You Don't Need a Degree to Work In Tech, and That's Good News
Not only do the majority of STEM jobs in New York City not require a bachelor’s degree, they pay better too.
U.S. Secretary of Education Arne Duncan recently visited P-TECH, a nontraditional high school in New York that prepares students directly for work. Image: IBM
You don’t need a bachelor’s degree to work in the tech sector—not in New York City, at least.
A new study published about the city’s technology workforce found that roughly 44 percent of science, technology, engineering, and math jobs in the city require at least a bachelor’s degree.
Though it doesn’t outright say it, the headline of a New York Times story from this morning about the report ("Half of New York’s Tech Workers Lack College Degrees, Report Says") spins the news as if it’s somehow a bad or unsustainable thing. It’s not. It’s wonderful news for the economy and the job prospects of people who either can’t or won’t get a STEM bachelor’s degree but still want a highly paid, skilled job. And it’s also evidence that some of the city’s workforce training and college alternative programs are beginning to work.
Thought leaders, economists, President Obama, and college faculty-types have spent much of the past decade hammering home the fact that if the US doesn’t rapidly expand its STEM workforce capability, we’re going to get left in the dust by countries such as China and India. Every couple of weeks, there’s a new report suggesting that students who don’t go into STEM are doomed. For a while, lots of people thought that meant you had to get a master’s degree in computer science or engineering. That’s turned out to not be the case.
“Many tech ecosystem jobs only require short-term or long-term on-the-job training. By removing the barrier of a college degree, opportunities in the tech ecosystem can potentially empower the 2.89 million New Yorkers ages 25 to 64 who do not hold Bachelor’s degrees,” the report states.
Not only are there plenty of STEM jobs available for people without bachelor’s degrees (roughly 128,000 in New York), those jobs pay an average of $27.75 an hour, about 45 percent higher than non-tech jobs with similar requirements.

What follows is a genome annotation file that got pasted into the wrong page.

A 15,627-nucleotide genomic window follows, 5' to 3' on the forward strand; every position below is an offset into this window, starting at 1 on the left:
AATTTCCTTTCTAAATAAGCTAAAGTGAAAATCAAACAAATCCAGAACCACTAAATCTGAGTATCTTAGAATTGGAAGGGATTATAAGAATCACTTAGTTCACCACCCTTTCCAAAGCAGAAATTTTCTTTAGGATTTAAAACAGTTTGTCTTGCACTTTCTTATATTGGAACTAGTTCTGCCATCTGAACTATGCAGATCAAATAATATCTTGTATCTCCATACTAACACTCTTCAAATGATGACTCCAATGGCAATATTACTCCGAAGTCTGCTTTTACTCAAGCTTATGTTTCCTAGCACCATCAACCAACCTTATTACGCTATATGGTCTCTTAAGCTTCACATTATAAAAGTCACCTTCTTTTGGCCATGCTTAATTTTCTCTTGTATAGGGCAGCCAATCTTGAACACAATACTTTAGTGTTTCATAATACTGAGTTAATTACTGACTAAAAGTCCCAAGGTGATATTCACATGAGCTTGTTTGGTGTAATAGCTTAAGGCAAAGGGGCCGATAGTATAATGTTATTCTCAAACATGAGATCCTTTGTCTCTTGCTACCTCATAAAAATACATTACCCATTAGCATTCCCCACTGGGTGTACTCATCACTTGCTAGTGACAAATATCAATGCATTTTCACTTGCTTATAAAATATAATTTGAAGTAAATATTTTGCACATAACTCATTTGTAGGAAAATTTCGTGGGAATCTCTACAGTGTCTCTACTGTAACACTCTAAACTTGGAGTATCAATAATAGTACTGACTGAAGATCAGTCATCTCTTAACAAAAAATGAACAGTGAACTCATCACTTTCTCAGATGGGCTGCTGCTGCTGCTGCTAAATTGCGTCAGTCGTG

Image: The New York City Tech Ecosystem
Companies and schools are learning that most of the skills needed to be a competent employee come from on-the-job training rather than from sitting in a classroom all day. That’s why companies like IBM have bought into alternative ways of filling jobs. For the last couple years, IBM has been directly hiring employees from P-TECH, an alternative, public high school in Brooklyn where students agree to stay two years after their senior year in order to intern at companies and earn an associate’s degree. The original school has been so popular that five similar schools popped up in Chicago, and New York State just announced it would be opening 16 additional P-TECH schools around the state.
New York City isn’t unique—there are tech jobs for people without bachelor’s degrees all around the country, at scrappy startups and huge corporations alike.
This is not to say all the jobs at tech companies have something to do with tech, and it doesn’t mean everyone should stop studying computer science and go try to get their foot in the door at Etsy or something. Many of the jobs counted in the report are only tangentially techy—a sales representative or secretary at a startup or a security guard at Google is considered by the report to be a job in the tech “ecosystem.”
To be sure, we still do need more highly skilled workers (most of them with degrees, probably) to start new companies, create new divisions at existing ones, and ultimately create new industries. That’s how a workforce is made, and, as long as you’re savvy about it, you don’t necessarily need to spend tens of thousands of dollars and years of your life hitting the books to go along for the ride.